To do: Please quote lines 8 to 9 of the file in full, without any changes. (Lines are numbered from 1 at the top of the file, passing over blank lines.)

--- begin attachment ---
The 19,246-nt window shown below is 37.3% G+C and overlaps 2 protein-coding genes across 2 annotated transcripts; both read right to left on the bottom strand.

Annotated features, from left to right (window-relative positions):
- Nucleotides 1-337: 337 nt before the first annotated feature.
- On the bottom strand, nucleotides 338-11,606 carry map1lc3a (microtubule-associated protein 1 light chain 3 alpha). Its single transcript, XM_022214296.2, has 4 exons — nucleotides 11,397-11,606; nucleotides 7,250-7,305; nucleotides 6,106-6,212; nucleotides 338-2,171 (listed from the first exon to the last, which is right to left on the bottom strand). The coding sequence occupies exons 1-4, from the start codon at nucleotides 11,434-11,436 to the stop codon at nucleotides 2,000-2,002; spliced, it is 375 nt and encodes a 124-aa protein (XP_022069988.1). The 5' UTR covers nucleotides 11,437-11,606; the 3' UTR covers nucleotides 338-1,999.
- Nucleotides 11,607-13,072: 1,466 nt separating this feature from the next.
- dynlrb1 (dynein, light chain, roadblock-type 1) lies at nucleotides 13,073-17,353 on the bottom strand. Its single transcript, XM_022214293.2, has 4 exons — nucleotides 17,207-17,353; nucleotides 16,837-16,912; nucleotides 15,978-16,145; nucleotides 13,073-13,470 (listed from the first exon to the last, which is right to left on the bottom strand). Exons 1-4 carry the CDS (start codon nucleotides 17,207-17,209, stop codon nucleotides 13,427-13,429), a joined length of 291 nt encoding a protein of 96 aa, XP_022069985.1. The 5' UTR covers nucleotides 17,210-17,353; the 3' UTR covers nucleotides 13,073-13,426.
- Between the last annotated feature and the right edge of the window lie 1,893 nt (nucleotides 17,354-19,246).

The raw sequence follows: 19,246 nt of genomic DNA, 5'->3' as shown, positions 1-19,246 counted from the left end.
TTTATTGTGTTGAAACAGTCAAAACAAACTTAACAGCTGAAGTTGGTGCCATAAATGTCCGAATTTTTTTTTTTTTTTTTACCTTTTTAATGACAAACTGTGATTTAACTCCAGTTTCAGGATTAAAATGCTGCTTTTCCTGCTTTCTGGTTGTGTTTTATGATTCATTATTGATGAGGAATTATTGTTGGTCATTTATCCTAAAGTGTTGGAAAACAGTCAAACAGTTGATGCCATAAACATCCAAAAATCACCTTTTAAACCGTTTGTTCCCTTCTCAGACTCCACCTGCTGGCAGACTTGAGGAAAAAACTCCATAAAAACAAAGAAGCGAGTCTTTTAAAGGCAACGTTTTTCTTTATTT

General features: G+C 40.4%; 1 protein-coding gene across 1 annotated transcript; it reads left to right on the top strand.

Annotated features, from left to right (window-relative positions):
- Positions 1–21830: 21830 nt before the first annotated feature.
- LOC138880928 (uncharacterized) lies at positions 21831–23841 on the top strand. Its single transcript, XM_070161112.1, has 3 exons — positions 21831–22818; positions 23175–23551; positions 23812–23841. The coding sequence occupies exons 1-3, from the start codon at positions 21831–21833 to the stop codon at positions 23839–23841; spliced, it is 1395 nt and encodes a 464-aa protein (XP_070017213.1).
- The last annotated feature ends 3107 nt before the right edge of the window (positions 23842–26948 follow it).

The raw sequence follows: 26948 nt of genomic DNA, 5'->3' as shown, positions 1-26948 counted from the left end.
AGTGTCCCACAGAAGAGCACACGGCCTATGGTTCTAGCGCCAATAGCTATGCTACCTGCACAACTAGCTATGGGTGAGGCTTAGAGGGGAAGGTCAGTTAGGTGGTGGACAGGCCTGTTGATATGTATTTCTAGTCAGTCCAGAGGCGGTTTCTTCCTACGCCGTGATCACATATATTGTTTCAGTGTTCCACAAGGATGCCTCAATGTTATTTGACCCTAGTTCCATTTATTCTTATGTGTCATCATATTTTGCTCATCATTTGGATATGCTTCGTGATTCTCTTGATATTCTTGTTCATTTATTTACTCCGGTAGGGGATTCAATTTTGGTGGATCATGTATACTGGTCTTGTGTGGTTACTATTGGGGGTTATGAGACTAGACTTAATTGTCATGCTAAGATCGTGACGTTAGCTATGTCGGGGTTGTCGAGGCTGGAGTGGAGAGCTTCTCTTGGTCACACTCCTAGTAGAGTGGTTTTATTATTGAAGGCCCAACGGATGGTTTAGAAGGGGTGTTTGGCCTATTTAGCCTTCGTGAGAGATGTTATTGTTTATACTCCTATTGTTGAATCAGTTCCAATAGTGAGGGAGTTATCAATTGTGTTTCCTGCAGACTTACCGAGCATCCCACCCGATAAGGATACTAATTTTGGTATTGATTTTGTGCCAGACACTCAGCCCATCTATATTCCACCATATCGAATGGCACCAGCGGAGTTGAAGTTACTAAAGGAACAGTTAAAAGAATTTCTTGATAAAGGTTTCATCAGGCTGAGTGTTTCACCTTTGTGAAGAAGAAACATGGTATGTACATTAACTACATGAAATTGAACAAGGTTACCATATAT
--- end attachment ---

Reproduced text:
The raw sequence follows: 19,246 nt of genomic DNA, 5'->3' as shown, positions 1-19,246 counted from the left end.
TTTATTGTGTTGAAACAGTCAAAACAAACTTAACAGCTGAAGTTGGTGCCATAAATGTCCGAATTTTTTTTTTTTTTTTTACCTTTTTAATGACAAACTGTGATTTAACTCCAGTTTCAGGATTAAAATGCTGCTTTTCCTGCTTTCTGGTTGTGTTTTATGATTCATTATTGATGAGGAATTATTGTTGGTCATTTATCCTAAAGTGTTGGAAAACAGTCAAACAGTTGATGCCATAAACATCCAAAAATCACCTTTTAAACCGTTTGTTCCCTTCTCAGACTCCACCTGCTGGCAGACTTGAGGAAAAAACTCCATAAAAACAAAGAAGCGAGTCTTTTAAAGGCAACGTTTTTCTTTATTT